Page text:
Rakkaberg – Djúpivogur, Iceland - Atlas Obscura


Djúpivogur, Iceland

This natural rock formation features seemingly unnatural vertical ridges that have been blamed on elves. 


The rocky Icelandic terrain has a number of incredible features that can be found nowhere else on Earth, including a handful of strange formations known as “elf churches” such as the stony anomaly called Rakkaberg.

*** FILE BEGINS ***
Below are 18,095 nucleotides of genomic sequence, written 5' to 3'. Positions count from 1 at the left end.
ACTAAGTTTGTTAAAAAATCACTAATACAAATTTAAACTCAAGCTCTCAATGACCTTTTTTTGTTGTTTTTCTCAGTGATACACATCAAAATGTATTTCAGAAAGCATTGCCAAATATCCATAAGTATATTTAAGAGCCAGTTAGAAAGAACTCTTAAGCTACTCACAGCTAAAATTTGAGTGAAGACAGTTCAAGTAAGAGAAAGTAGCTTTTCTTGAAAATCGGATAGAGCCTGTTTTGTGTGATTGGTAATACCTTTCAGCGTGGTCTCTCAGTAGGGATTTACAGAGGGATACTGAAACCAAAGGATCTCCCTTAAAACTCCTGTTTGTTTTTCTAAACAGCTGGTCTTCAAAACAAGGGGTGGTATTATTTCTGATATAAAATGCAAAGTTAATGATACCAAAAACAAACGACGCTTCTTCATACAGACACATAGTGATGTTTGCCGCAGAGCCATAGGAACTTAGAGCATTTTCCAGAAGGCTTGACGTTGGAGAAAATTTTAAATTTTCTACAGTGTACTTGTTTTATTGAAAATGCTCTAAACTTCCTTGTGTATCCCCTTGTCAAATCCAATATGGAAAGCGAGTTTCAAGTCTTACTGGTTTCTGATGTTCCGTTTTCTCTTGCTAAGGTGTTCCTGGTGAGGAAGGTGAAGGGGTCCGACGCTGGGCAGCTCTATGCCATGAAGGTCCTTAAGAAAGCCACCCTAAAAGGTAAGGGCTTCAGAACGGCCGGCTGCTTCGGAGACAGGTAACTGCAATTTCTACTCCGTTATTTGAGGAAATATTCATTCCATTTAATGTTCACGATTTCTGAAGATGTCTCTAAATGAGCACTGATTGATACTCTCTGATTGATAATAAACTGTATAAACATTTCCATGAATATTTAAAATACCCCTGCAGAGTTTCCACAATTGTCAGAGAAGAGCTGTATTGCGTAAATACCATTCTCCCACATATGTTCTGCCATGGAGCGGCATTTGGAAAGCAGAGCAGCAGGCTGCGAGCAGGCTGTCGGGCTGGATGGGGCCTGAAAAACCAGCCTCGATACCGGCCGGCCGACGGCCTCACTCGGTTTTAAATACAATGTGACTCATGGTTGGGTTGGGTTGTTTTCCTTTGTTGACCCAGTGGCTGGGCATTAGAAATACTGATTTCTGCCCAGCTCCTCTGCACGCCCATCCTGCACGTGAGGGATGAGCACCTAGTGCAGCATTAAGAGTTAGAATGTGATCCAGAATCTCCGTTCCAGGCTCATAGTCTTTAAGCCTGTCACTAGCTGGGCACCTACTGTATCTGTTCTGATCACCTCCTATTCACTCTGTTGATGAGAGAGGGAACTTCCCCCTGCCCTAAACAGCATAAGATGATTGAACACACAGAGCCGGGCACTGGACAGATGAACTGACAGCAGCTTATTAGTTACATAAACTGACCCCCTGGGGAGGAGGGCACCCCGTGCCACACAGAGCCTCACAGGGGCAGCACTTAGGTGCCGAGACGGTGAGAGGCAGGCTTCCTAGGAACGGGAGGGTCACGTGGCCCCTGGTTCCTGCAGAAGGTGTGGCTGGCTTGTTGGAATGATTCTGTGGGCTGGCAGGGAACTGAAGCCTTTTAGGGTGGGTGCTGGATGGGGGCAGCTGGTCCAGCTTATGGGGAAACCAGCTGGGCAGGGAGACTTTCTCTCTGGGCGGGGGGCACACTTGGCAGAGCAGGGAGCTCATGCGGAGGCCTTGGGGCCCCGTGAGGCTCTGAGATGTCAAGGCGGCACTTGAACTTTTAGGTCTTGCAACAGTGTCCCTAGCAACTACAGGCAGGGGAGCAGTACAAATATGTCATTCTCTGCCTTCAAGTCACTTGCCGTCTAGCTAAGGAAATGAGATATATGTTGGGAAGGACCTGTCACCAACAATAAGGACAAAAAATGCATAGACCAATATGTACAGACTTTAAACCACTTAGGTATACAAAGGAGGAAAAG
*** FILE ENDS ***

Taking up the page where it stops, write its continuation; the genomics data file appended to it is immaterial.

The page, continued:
Even in modern Iceland, the existence of supernatural elves (known as the Huldufólk) that act both as helpful and mischievous spirits is not always seen as an outrageous belief. The creatures are blamed for everything from halted road work to the formation of certain geological features, as is the case with Rakkaberg. The sheer stone walls that jut naturally from the ground at this eastern Icelandic site seem almost too sharp to have been created via natural geology. Sites like this are often called “elf churches” under the belief that elves who are aligned with the spirit of good may in fact be Christians, and this is where they worship. While many folks see the Rakkaberg formation as simply a wondrous stack of rocks, its folkloric relevance cannot be ignored.

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